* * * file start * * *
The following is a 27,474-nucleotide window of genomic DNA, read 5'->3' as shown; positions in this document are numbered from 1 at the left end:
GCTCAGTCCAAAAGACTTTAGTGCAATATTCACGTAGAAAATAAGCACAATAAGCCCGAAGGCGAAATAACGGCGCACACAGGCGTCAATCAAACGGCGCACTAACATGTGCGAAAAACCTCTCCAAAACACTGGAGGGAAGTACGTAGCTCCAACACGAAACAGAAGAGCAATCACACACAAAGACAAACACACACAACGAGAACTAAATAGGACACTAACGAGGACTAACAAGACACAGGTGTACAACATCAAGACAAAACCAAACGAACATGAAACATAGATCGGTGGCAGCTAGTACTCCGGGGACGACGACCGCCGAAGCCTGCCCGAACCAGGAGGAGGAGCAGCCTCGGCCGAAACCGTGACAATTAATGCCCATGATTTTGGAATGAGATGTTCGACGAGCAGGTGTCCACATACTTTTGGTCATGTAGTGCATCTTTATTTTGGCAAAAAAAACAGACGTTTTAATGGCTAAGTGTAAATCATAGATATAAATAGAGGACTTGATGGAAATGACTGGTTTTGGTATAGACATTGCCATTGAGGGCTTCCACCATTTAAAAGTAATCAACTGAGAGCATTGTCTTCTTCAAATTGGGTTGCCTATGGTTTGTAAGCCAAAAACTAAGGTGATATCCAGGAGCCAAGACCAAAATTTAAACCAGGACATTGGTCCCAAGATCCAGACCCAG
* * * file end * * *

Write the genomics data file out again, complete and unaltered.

The following is a 27,474-nucleotide window of genomic DNA, read 5'->3' as shown; positions in this document are numbered from 1 at the left end:
GCTCAGTCCAAAAGACTTTAGTGCAATATTCACGTAGAAAATAAGCACAATAAGCCCGAAGGCGAAATAACGGCGCACACAGGCGTCAATCAAACGGCGCACTAACATGTGCGAAAAACCTCTCCAAAACACTGGAGGGAAGTACGTAGCTCCAACACGAAACAGAAGAGCAATCACACACAAAGACAAACACACACAACGAGAACTAAATAGGACACTAACGAGGACTAACAAGACACAGGTGTACAACATCAAGACAAAACCAAACGAACATGAAACATAGATCGGTGGCAGCTAGTACTCCGGGGACGACGACCGCCGAAGCCTGCCCGAACCAGGAGGAGGAGCAGCCTCGGCCGAAACCGTGACAATTAATGCCCATGATTTTGGAATGAGATGTTCGACGAGCAGGTGTCCACATACTTTTGGTCATGTAGTGCATCTTTATTTTGGCAAAAAAAACAGACGTTTTAATGGCTAAGTGTAAATCATAGATATAAATAGAGGACTTGATGGAAATGACTGGTTTTGGTATAGACATTGCCATTGAGGGCTTCCACCATTTAAAAGTAATCAACTGAGAGCATTGTCTTCTTCAAATTGGGTTGCCTATGGTTTGTAAGCCAAAAACTAAGGTGATATCCAGGAGCCAAGACCAAAATTTAAACCAGGACATTGGTCCCAAGATCCAGACCCAG